- Year 2023
- NSF Noyce Award # 1758218
- First Name Ale
- Last Name Salinas
- Discipline Mathematics
Boston University’s Enacting Curriculum Through Engaging Discourse (EnaCTED) Math Project, awarded in Fall 2018, is a collaboration between the BU Wheelock College of Education & Human Development, College of Arts & Sciences, and several high-needs school districts in the Boston area. Research and policy reports such as the MET II (2012) and AMTE’s standards for preparing teachers of mathematics (2017) identify the need for beginning mathematics teachers to have deep content knowledge of the mathematics they will teach in the secondary grades, as well as be well versed in methods of teaching that can support a variety of students. The EnaCTED Math Project provides prospective secondary math teachers with a Master’s degree program and field experiences specifically designed to develop their mathematical knowledge for teaching for work in high needs schools. Additionally, the project is a response to the need for secondary math teachers who can use discourse-based instruction to support student learning by designing focused hands-on workshops in which prospective teachers learn about and practice using discourse-based teaching strategies.
The EnaCTED Math Project’s research questions are as follows. This poster abstract will focus primarily on question #3: In what ways/to what extent does the EnaCTED Math Project recruit and attract a talented and diverse pool of STEM majors and professionals to become secondary mathematics educators? How successful is the EnaCTED Math Project in retaining secondary mathematics teachers who teach in high need schools? In what ways does the EnaCTED Math Project prepare scholars to a) use discourse-based teaching strategies in their mathematics classrooms, and b) implement prescribed or self-designed mathematics curriculum materials that integrate discourse-based teaching practices? How effective are scholars in teaching mathematics in high-need districts during their first two years as classroom teachers?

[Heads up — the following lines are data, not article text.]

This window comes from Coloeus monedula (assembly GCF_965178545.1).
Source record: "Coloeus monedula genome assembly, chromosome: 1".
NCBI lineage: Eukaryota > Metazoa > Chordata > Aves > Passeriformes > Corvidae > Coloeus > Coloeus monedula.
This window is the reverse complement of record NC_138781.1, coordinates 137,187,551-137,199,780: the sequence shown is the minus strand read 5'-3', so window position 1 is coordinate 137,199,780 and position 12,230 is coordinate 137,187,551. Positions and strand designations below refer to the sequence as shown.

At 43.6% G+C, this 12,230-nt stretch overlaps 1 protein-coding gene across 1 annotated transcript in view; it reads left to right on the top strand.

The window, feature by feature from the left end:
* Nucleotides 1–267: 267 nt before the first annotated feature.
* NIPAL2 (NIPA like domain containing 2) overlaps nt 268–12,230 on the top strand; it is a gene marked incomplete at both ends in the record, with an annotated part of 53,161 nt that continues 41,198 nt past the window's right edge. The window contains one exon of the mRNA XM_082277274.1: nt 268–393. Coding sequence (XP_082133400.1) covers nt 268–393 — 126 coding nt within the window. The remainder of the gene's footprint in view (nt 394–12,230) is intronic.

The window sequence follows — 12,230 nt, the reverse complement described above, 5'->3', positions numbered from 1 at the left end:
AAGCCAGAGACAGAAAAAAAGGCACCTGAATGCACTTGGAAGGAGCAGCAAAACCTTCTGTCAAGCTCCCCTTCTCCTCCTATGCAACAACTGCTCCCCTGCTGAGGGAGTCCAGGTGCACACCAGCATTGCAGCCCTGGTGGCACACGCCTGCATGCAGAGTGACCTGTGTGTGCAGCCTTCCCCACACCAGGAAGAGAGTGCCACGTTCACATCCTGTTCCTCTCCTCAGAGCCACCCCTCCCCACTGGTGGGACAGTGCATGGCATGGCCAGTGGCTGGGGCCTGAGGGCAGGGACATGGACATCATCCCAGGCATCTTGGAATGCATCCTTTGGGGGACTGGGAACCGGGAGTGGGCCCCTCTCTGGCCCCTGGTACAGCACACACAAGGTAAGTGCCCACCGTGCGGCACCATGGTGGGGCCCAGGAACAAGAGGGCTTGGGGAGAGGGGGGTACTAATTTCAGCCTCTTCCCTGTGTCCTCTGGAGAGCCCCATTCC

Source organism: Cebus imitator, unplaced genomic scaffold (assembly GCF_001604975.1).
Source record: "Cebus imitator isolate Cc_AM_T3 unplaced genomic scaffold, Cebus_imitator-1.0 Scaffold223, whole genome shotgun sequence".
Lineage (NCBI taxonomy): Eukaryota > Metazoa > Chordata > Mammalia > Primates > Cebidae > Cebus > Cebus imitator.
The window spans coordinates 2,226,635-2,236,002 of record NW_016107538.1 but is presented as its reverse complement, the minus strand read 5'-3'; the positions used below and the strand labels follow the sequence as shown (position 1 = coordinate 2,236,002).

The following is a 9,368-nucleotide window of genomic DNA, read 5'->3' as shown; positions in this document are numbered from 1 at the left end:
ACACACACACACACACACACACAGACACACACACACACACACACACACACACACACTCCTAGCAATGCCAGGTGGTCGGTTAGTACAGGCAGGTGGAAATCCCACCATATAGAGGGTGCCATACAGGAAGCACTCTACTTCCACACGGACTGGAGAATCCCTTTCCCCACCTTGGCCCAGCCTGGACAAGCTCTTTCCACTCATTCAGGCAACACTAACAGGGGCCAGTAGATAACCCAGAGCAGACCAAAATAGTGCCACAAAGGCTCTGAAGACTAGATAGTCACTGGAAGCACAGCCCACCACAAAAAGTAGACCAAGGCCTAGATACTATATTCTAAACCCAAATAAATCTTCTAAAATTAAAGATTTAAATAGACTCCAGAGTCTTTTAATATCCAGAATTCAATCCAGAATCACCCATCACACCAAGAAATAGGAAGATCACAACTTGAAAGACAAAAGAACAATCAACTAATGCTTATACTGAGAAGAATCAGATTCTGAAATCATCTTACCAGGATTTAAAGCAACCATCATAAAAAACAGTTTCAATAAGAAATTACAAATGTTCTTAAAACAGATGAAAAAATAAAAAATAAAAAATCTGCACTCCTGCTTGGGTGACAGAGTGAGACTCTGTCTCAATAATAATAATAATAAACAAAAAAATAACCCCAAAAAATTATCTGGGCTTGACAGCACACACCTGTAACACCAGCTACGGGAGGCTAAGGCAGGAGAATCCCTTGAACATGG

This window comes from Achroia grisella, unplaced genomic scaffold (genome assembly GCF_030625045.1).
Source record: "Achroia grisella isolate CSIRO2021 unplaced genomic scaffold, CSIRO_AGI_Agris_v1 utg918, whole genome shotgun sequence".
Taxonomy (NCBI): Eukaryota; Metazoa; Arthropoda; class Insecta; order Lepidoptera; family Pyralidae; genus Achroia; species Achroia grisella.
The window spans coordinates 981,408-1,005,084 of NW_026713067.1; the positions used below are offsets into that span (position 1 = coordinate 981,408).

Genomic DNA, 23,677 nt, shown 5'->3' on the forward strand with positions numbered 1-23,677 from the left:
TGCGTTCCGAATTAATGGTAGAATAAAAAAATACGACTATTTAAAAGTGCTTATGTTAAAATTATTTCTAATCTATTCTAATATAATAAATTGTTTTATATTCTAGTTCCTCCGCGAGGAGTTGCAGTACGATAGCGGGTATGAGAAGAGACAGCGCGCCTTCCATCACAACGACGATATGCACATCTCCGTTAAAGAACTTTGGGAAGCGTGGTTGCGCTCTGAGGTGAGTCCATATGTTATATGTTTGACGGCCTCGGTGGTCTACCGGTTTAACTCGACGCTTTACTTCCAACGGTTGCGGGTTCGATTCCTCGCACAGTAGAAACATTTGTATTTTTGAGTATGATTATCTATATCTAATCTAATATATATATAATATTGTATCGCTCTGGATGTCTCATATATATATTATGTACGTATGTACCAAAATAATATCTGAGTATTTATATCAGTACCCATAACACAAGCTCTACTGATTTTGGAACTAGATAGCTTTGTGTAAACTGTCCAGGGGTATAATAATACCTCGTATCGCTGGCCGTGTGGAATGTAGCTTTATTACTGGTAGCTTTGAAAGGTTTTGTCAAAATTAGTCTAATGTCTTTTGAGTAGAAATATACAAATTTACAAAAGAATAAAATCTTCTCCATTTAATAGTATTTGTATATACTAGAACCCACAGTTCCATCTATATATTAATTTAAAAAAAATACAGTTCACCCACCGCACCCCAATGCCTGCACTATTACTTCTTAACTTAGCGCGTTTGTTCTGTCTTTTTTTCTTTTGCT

The EnaCTED project recruits undergraduate and graduate STEM majors and initiates them into a robust and on-going mathematics community of students, teachers, mathematics educators, and mathematicians. Scholars who are in the program or who have graduated from the program return to campus throughout the year for professional development workshops. During these workshops, they learn about cognitively demanding tasks, specific pedagogical strategies for enacting such tasks, and ways of planning for and responding to various student questions or challenges. They also practice using these strategies and tools through role-play and reflection. Other activities for scholars include attending math teacher conferences, working with veteran award-winning math teachers, reflection seminars focused on unpacking artifacts of discourse-based practice, and activities during the Master’s program year specifically oriented toward working in high-need schools.
The EnaCTED project just completed its fifth year. We have collected data from scholars around the types of math tasks they choose to use in their high-needs classrooms (both from prospective and full-time teachers). We have collected interview and pre- and post-survey data from our prospective teachers to identify their needs and perceptions of the program’s efficacy in terms of developing their mathematical knowledge for teaching. We are analyzing these data in the hopes of finding evidence of the role of the project in supporting our scholars’ work in their math classrooms.
We had 28 EnaCTED scholars across the 5 years of the project, plus an additional 10-15 scholars from previous Noyce grant projects who participated in workshops. All EnaCTED scholars have or will be awarded an MAT degree and licensure in secondary mathematics by September 202023. All graduates of the most recent cohort are seeking math teaching jobs in high-needs districts, and some have already secured full-time positions. Our next steps are to focus on our recruitment practices in order to identify a more diverse body of prospective math teachers for our next cohorts.